Overall, the experts say, data analytics combined with the artificial intelligence systems necessary to manage the vast inflow of data mean the smart grid will, at last, be truly "smart."

More Robust Forecasting and Planning

Data coming in from AMI, SCADA, and other systems is already enabling a shift in forecasting and planning. The volume of system information allows a much more granular look at grid performance. Just as important, it means that forecasting can be based on dynamic models that no longer rely on static snapshots of past performance to predict the future, but by tracking changes on a near-real-time basis.

Sloan says those capabilities should only accelerate as analytics becomes both more common and more sophisticated, and the benefits will reach into all facets of co-op operations and down to individual households.

"We recently started using artificial intelligence to identify trends," Sloan says. "We're working with one co-op that has been able to identify, on a daily basis, what is the expected use of a customer, and if there is a variation that is not explained by temperature or other things, then we will notify that customer that there is something going on."

Another example of the changes big data and analytics will make come in the area of finance and co-op audits.

"Normally when they perform the annual audit of the co-op, they take a sampling of the transactions," Sloan says. Now, auditors will be able to analyze every transaction as part of a review. "That's very practical if you have the right tools."

The experts note, however, that essential to better forecasting and planning will be ensuring that the benefits of analytics are actually employed. Simply using new capabilities for old approaches to planning will fail to take advantage of the full potential of data analytics.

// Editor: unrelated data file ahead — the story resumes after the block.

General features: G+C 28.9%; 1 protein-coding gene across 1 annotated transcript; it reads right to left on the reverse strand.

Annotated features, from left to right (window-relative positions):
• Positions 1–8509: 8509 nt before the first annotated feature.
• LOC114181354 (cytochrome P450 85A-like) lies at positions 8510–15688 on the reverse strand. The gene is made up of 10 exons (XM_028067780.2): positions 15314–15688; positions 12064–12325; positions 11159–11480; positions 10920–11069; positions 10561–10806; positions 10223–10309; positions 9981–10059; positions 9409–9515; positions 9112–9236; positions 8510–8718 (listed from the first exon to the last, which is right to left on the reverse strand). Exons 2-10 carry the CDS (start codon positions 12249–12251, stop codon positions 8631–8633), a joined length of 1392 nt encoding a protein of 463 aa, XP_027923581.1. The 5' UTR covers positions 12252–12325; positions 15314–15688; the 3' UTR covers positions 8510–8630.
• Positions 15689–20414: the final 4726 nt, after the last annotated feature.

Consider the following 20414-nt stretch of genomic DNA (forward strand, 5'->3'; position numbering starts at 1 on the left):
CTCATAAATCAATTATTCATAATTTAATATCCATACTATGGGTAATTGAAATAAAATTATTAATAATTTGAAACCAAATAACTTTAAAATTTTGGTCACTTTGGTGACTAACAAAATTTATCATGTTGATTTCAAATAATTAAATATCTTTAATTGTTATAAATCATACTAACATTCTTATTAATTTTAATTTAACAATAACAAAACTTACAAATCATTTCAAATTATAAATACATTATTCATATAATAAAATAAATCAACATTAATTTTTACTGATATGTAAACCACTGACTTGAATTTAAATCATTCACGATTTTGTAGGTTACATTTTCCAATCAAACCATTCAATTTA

Better Rate Design

Data-driven improvements to operating should help utilities hold down rates, Dosch says. But there's a further benefit to analysis.

NISC is working with National Rural Utilities Cooperative Finance Corporation (CFC) to develop rate structures based on verified use from meter data rather than traditional methods.

"What we're doing now is rate studies rather than using models," Dosch says. "We're saying, 'No, let's use actual interval data from the meter."

Analyzing consumer data can also help cooperatives tailor rate options to fit the lifestyles and desires of their members. Cobb EMC is rolling out several different rates that reflect, in part, insights gained from data they have gathered and analyzed.

One is a new "Night Flex" rate, which Espy describes as essentially a time-of-use rate.

"You get 400 kilowatt-hours for free between 12 and 6 a.m.," he says.

The rate reflects the high priority key member groups are placing on electric vehicles, which can be charged at night.

Another option allows members to pay their electric bill in equal monthly installments over the year. The idea is not new and is popular with many utilities, but Cobb EMC turned to its analytics to spread the word about the service it calls "Even Bill."

"We went through the data to find the people who use Even Bill and then went back into our system to see how many people profile like them," Espy says. "Then we can do a special targeted marketing to them to increase the adoption."

The Challenges